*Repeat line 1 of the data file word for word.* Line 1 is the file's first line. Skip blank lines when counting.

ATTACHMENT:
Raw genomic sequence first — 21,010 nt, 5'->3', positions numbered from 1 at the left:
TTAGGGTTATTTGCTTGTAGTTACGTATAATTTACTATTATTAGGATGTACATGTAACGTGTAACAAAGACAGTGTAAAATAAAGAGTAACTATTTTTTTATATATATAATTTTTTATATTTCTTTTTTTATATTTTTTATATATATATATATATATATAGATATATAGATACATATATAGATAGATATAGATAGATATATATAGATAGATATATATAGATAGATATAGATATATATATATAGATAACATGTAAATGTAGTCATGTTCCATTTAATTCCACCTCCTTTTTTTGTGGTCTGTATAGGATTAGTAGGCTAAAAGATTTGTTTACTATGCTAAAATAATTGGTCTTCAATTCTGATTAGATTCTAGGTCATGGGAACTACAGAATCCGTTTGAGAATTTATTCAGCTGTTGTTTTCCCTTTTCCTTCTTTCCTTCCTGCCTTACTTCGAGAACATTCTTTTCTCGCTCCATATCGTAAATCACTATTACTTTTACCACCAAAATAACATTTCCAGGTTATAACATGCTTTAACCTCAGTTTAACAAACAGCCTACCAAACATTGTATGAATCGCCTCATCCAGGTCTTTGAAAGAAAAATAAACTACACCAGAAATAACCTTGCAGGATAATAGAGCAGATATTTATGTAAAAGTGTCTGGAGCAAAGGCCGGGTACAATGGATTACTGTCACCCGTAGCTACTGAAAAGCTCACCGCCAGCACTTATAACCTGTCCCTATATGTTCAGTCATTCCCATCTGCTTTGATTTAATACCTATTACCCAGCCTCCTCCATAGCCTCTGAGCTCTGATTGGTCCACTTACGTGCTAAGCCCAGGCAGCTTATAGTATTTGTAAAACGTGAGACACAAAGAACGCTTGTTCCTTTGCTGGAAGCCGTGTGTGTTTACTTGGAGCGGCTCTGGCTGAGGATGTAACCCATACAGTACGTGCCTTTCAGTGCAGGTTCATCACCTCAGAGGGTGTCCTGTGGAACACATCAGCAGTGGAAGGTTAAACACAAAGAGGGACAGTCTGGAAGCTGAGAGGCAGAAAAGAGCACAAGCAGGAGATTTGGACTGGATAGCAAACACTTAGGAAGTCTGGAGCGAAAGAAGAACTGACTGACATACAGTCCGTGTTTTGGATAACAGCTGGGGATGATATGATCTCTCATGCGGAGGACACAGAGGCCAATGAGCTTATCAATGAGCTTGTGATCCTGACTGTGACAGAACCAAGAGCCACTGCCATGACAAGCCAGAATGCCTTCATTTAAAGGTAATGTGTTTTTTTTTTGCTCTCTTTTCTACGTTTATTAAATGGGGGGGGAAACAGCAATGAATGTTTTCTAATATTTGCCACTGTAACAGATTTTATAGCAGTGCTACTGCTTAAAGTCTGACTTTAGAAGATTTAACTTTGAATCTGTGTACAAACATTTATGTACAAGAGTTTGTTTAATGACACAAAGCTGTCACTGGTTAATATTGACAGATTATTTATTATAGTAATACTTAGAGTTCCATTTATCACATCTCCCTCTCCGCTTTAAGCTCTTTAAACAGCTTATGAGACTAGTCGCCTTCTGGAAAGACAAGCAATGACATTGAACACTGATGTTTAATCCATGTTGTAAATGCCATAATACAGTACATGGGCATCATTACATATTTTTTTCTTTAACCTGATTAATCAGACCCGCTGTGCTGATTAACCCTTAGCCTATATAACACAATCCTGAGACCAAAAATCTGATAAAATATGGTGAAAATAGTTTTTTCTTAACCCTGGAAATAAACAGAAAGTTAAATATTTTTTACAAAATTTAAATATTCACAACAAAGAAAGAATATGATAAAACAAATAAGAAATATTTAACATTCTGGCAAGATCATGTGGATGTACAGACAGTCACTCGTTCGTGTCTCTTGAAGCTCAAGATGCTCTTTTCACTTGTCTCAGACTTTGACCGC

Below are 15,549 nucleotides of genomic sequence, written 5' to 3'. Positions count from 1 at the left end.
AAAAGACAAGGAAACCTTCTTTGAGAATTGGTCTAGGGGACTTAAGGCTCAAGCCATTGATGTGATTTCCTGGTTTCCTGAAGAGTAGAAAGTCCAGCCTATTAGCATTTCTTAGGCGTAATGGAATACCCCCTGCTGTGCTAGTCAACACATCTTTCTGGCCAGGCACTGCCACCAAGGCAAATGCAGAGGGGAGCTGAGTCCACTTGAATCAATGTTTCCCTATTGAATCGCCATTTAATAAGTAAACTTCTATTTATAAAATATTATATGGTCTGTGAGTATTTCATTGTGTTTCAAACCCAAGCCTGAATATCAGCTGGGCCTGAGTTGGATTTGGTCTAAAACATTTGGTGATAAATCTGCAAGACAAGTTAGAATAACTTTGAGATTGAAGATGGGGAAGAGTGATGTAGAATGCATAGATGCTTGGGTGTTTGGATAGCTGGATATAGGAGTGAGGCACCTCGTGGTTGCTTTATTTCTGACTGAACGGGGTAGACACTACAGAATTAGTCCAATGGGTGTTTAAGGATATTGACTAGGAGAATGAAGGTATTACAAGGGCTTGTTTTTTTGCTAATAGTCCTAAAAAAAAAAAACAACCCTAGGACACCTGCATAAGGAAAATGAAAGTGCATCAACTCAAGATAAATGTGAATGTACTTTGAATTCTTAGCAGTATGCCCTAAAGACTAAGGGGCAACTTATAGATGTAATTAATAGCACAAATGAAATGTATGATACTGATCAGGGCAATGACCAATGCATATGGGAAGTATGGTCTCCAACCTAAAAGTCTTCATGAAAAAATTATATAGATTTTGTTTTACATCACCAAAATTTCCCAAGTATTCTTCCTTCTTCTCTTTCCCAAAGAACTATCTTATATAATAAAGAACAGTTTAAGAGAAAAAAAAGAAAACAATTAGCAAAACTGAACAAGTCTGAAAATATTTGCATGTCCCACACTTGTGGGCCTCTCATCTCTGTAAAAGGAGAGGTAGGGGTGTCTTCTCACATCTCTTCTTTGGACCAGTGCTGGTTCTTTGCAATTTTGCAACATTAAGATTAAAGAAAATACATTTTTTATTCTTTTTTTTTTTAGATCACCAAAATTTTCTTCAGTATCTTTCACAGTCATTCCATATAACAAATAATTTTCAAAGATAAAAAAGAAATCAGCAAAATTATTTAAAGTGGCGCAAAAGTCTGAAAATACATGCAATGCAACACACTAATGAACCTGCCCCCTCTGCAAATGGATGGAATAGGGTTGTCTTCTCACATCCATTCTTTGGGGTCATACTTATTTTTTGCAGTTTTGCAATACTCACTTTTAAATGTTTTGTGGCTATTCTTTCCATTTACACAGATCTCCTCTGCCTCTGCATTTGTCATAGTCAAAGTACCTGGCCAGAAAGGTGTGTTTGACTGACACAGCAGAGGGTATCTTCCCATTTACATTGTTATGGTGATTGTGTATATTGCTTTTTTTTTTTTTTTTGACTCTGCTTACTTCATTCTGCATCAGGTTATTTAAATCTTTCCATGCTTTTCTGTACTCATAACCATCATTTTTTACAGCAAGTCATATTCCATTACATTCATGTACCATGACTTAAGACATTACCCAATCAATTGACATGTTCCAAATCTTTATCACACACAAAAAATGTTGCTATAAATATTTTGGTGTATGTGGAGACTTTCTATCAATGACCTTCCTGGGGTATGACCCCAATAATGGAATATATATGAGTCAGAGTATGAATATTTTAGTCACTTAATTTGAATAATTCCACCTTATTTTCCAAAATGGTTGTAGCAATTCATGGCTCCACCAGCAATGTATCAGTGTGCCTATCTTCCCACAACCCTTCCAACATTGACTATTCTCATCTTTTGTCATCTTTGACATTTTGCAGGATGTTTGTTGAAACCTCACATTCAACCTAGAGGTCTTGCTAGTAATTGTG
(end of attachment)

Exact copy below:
Raw genomic sequence first — 21,010 nt, 5'->3', positions numbered from 1 at the left: